The Sixth Rule
The Sixth Rule matters because we are—despite what Donald Trump and Co. might believe—human: Take care of yourself.
The weight of tragedy is real, and one thing that happens with journalists is we often either forget to seek help or we self medicate with booze/drugs/whatever. We think of ourselves as observers, when—truth be told—we’re getting hit with the sledgehammer, too.
In 2016, J.C. Carnahan of the Orlando Sentinel wrote some breathtaking pieces on Joe Skinner, a local high school catcher who was battling leukemia with uncommon grace and strength. Skinner was a 17-year-old senior who insisted he would beat the disease and continue with his baseball career at Central Florida. And while the odds were long, Carnahan hoped that maybe, just maybe, the kid could overcome the odds.
When, on April 29, 2016, Skinner died, Carnahan was crestfallen. “I’m not ashamed to say I shed some tears while sitting and writing about him,” he said. “I’ve saved a text message he sent saying how much he loved the story. He died maybe 30 days later.”
Carnahan allowed himself to decompress and examine the pain. As did Hoynes after the Indians accident. As did Visser when the Stingley smoke cleared. As, I expect, Parrino will do as Damar Hamlin continues to make strides and leave the hospital and walk and run and live a full life.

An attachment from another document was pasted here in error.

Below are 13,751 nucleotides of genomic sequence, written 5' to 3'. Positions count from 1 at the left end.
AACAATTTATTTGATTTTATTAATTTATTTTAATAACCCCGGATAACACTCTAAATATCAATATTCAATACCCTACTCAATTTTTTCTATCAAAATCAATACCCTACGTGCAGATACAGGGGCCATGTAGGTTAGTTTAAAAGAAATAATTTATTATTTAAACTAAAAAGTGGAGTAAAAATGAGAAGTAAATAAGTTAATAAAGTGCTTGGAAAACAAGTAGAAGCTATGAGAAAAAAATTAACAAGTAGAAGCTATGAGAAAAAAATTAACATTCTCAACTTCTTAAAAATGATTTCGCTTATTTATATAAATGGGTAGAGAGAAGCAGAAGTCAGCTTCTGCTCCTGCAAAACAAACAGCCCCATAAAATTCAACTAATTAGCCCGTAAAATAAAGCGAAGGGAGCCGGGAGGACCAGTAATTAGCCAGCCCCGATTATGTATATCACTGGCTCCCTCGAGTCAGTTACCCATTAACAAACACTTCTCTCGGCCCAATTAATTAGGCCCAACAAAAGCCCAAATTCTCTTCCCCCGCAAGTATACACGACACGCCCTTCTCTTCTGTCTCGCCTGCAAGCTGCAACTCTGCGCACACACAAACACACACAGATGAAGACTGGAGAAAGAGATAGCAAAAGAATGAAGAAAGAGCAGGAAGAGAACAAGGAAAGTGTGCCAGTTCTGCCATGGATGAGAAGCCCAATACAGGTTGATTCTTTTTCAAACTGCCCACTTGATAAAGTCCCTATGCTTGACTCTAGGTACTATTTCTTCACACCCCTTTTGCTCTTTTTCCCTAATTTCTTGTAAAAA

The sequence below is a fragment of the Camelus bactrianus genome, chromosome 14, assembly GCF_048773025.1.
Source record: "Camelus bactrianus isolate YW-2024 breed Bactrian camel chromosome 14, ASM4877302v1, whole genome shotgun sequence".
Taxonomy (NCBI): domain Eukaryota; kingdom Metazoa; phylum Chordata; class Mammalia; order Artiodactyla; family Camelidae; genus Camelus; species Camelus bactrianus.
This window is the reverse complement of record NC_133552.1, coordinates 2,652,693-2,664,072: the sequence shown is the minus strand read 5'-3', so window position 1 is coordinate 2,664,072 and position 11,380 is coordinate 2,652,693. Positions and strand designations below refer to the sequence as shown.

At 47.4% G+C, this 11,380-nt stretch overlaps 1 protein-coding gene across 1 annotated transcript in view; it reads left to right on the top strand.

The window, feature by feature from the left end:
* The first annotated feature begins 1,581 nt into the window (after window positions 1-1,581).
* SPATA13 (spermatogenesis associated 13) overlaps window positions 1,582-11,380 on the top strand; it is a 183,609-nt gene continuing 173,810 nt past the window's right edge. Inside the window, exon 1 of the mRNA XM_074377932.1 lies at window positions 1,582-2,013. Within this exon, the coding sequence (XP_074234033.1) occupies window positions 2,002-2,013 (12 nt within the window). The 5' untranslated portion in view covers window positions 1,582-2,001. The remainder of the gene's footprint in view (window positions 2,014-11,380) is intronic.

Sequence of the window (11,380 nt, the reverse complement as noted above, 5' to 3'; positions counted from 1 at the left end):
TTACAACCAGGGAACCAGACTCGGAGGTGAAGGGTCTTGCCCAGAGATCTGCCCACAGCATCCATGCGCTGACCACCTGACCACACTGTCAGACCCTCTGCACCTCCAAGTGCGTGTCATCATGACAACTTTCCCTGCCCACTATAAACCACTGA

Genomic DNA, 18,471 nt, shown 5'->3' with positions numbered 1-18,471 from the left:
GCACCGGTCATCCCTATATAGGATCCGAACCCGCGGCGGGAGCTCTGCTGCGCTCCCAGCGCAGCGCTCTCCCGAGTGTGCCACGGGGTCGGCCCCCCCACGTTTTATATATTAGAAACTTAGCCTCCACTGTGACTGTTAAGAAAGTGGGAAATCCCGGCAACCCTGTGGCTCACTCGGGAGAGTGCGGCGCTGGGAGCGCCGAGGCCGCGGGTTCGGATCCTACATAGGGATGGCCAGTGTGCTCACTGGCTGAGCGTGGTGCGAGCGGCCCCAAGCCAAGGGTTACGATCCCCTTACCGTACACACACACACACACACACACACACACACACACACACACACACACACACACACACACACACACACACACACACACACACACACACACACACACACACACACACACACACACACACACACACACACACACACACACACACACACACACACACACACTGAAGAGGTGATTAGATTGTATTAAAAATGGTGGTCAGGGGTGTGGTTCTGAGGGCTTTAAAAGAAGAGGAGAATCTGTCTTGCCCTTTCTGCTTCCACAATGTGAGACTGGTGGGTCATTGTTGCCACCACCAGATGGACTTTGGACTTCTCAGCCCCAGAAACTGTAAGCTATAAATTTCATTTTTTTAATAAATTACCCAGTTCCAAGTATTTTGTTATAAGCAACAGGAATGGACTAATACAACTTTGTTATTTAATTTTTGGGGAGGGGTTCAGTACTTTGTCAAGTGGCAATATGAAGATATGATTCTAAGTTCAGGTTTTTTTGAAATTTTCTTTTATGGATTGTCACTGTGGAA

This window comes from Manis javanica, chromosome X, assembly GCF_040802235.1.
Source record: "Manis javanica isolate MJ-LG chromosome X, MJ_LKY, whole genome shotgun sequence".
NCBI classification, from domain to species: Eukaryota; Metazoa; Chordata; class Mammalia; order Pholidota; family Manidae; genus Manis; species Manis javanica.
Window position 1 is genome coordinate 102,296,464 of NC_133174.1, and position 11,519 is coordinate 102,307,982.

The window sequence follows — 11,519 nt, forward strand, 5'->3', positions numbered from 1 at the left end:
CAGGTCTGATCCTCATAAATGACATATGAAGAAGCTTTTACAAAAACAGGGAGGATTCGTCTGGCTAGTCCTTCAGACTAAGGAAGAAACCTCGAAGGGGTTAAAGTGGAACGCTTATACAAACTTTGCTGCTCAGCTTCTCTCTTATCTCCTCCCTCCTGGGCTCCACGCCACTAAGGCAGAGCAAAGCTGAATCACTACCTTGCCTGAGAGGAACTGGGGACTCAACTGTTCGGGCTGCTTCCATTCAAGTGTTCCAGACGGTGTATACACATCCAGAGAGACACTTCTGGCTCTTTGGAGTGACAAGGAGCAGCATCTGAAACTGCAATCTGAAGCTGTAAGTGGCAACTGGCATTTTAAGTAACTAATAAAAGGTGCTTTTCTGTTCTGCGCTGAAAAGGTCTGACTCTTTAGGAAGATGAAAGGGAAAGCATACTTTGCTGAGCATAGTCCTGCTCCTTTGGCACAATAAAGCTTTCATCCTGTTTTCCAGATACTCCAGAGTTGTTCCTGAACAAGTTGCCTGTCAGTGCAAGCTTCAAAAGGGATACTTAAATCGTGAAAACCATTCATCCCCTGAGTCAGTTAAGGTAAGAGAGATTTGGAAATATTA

People think we’re impervious to pain.
We bleed ink.
The Quaz Five with … Les Bowen
Les Bowen covered the Philadelphia Eagles for the Philadelphia Daily News and Philadelphia Inquirer from 2002-2020 and spent 38 years as a media member in the City of Brotherly Love. You can follow him on Twitter here.
1. Les, you covered the Philadelphia Eagles for 19 years. What's the weirdest experience from your time on the beat?: The Terrell Owens mess in 2005-2006 was the strangest, I think, though there have been other contenders. T.O. blowing up the team because he didn’t like his contact, mocking McNabb, leaving out part of the apology the team wrote for him to read aloud AND THEN LEAVING THE PRINTED SHEET IN FULL VIEW IN HIS LOCKER ON PURPOSE SO WE WOULD ALL SEE THAT HE DIDN’T READ THE WHOLE THING, telling offensive coordinator Brad Childress not to speak to him unless spoken to, sit-ups in the driveway — really hard to beat that.
2. What's the closest you ever came to thinking a player/coach might slug you?: Never came all that close in the NFL. In hockey, Flyers enforcer Shawn Antoski was upset enough by a Philly Daily News back page headline to jump out of the shower, suds and all, to confront me, but I never thought he was really going to swing. Today we are Facebook friends.
3. My college journalism professor/hero was Bill Fleischman. Selfishly, what can you tell me about Bill?: Bill was a very kind and decent person. By the time I knew him he was mostly an administrator, but I know his work covering the Broad Street Bullies was greatly appreciated. He and his wife survived the loss of a daughter in an auto accident, and carried on with dignity and grace. I’m not sure I could have done that.